I wouldn't go so far as to carry the antivenom with your person, like you said just know where the clinics are. My brothers dog got bit several times in the face and was never given AV and other than having pain she is just fine. (Rattlers don't always inject their venom when biting.) As far as scorpions go the venom isn't strong enough to kill a normal dog it would just hurt. Until you dogs learn bout cacti bring the aforementioned comb and stay away from the chollas. Although in the Verde Valley you will not see to many chollas.

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ankaa
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Post by ankaa » Dec 13 2006 10:01 am

wandering_tattler wrote: I don't remember if you need to have the a-v specific to the species of snake that did the biting or not.
If it's the same treatment as for humans, all rattlesnake bites are treated with the same antivenin.
Another thing to consider out here is the heat, and it's even hotter close to the ground where your little friends will be. Make sure your dogs (and you) stay super hydrated. Remember, dogs don't sweat, so that cool breeze you feel isn't going to have any effect on them. Also, dogs can be pretty tough, but consider what it would feel like to be walking bare-foot where you're going. The ground out here can get super hot (that includes walking them in town), and much of the terrain out here is... well, pointy.
I don't own a dog, but I am friends with a few. With a little common sense, AZ will be a great new adventure for them.

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wandering_tattler
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Post by wandering_tattler » Dec 13 2006 12:50 pm

I'll definitely be bringing a comb when on walks. What about javelinas? Do they get as far north as the Verde Valley? I've never encountered them before, but I have these traumatic memories from watching Old Yeller as a kid. Our house is going to be a little off the beaten track (we'll be living at Montezuma's Well), so the land it sits on butts up against a fairly significant chunk of "wild" country. I'm hoping this means lots of cool birds and wildlife, but it will also probably mean needing to take extra precautions to make sure our dogs and the wildlife stay safe from each other.

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Post by Al_HikesAZ » Dec 13 2006 3:09 pm

wandering_tattler wrote:What about javelinas? Do they get as far north as the Verde Valley?
Here's some info from AZ Game & Fish http://www.azgfd.gov/w_c/urban_javelina.shtml
Javelina are common in much of central and southern Arizona, including the outskirts of the Phoenix area, most of Tucson, and occasionally as far north as Flagstaff.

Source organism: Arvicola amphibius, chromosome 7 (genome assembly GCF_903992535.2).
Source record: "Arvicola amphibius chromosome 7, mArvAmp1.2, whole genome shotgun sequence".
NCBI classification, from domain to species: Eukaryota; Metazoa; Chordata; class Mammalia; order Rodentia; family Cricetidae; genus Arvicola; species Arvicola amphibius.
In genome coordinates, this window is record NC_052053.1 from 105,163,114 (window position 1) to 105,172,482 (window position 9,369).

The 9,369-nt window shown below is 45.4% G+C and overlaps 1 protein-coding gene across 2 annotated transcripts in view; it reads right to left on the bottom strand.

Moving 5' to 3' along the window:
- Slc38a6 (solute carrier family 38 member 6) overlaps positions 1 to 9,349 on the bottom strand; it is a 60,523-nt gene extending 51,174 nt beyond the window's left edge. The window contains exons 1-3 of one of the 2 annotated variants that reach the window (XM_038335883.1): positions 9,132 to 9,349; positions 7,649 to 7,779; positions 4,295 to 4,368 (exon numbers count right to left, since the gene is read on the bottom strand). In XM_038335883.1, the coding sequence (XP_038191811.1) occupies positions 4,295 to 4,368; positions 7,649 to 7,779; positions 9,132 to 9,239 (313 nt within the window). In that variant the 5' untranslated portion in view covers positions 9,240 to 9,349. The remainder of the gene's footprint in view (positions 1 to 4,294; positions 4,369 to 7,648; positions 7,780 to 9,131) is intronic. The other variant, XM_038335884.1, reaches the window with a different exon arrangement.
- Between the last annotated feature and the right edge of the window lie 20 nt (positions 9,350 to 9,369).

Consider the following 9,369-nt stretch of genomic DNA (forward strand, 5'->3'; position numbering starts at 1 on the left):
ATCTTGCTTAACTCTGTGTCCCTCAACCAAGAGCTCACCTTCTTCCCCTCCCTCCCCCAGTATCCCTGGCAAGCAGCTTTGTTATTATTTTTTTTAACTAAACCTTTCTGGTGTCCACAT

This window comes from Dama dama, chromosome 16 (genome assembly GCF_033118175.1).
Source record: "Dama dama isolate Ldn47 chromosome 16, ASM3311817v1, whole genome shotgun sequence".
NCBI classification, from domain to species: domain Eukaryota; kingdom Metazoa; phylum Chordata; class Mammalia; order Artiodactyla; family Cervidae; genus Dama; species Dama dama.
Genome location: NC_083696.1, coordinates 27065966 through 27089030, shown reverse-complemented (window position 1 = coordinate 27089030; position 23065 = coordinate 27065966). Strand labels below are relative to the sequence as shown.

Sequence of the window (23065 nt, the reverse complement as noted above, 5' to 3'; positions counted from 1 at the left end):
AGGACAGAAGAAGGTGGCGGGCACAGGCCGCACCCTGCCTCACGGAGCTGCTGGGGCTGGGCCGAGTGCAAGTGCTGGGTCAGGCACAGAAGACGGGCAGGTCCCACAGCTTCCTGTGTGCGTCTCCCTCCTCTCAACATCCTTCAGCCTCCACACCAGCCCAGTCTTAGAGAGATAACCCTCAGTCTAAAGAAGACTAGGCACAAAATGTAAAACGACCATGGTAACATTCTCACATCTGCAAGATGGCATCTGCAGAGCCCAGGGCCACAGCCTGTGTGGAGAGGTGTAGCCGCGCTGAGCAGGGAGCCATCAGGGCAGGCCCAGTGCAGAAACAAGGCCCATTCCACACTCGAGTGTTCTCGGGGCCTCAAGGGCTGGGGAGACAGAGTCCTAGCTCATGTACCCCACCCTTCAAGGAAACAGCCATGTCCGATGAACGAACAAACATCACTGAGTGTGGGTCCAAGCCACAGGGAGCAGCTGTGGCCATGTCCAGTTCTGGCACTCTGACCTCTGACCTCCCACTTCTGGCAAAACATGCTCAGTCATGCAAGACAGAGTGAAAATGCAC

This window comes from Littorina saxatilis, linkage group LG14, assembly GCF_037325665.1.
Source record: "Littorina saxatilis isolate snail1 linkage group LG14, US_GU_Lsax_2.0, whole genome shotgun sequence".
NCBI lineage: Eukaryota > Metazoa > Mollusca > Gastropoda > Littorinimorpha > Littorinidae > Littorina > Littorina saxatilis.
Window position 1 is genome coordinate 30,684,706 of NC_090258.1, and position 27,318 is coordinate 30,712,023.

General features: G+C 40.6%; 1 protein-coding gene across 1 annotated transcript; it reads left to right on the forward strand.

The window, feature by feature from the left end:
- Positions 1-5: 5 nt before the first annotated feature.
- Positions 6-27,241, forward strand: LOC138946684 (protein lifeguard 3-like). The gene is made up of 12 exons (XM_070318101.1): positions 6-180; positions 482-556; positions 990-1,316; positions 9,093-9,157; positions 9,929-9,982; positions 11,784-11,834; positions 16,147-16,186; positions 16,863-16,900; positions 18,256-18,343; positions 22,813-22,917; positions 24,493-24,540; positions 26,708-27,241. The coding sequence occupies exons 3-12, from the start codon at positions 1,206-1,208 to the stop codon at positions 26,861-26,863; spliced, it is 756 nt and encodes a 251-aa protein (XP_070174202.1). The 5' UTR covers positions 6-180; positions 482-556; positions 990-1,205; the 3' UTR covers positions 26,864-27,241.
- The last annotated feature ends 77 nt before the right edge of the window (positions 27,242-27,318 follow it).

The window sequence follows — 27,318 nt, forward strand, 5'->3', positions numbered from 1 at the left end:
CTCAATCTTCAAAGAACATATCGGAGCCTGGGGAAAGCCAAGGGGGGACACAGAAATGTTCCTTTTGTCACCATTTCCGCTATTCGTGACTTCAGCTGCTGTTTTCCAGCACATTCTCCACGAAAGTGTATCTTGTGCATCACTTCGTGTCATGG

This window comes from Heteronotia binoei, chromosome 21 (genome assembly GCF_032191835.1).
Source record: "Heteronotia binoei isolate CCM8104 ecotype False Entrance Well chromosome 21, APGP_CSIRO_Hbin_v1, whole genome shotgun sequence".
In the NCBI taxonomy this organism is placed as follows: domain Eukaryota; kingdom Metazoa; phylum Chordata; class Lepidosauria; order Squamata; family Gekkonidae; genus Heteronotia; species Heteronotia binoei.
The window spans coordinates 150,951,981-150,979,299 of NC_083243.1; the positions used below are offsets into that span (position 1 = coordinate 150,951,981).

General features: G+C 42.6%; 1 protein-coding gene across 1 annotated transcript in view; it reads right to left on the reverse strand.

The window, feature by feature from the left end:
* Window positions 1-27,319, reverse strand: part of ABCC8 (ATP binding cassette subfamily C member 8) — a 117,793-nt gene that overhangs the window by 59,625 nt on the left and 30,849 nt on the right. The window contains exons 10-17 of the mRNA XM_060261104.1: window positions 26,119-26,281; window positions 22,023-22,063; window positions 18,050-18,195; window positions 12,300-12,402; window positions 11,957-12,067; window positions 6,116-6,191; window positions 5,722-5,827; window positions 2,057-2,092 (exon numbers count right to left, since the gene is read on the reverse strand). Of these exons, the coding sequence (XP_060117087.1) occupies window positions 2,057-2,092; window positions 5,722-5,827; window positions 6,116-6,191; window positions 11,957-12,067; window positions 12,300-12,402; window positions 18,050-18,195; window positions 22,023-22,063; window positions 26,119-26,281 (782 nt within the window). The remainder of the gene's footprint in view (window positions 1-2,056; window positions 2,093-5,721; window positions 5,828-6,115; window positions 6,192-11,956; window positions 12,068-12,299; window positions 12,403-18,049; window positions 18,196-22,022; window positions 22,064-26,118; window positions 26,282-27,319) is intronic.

Anybody can make a hike harder. The real skill comes in making the hike easier.
Not if we can help it UNCLE JACK. http://www.sleepingdogtv.com/reel/Uncle-Jack.aspx Not if we can help it.

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Post by wetbeaverlover » Dec 13 2006 4:45 pm

I'd worry more about meth :o users and drunk drivers living in the Rimrock area than i would javalinas and snakes. I haver lived here for many many years, it went from a nice quiet place to meth maker and land developers wet dream come true. You say you will be living at Montezumas well? Ranger? If you can overlook all the tweakers and thieves, its great place to live with all the whole Coconino national forest out your back door.
Dan

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jkern15674
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Post by jkern15674 » Dec 14 2006 12:45 am

Welcome to the 21st century...METH is everywhere. But the verde valley is still a sweet spot to live. To answer your ??? yes javelinas are everywhere but they are blind as a bat. So most likely you will not be attacked nor will your dog. We also have lions and bears oh my. Welcome to the wild west.......did someone mention the africanized KILLER bees???

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Post by SuperstitionGuy » Dec 14 2006 12:24 pm

Do not depend on your dog sniffing out a rattlesnake before you pass by it or step on it. My dog twice walked within one foot of a rattler and never smelled or saw it. Good thing as it probably would have bit him on the nose if he had investigated it.
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Post by Davis2001r6 » Dec 14 2006 4:50 pm

Like everyone else is saying cactus will be your dogs bigger problem, that and getting used to the heat. Just bring plenty of water for the pups and I'm sure they will be fine. I have an Australian/Queensland/herder type mut, never a problem with snakes or scorpions, just the cactus once in a while.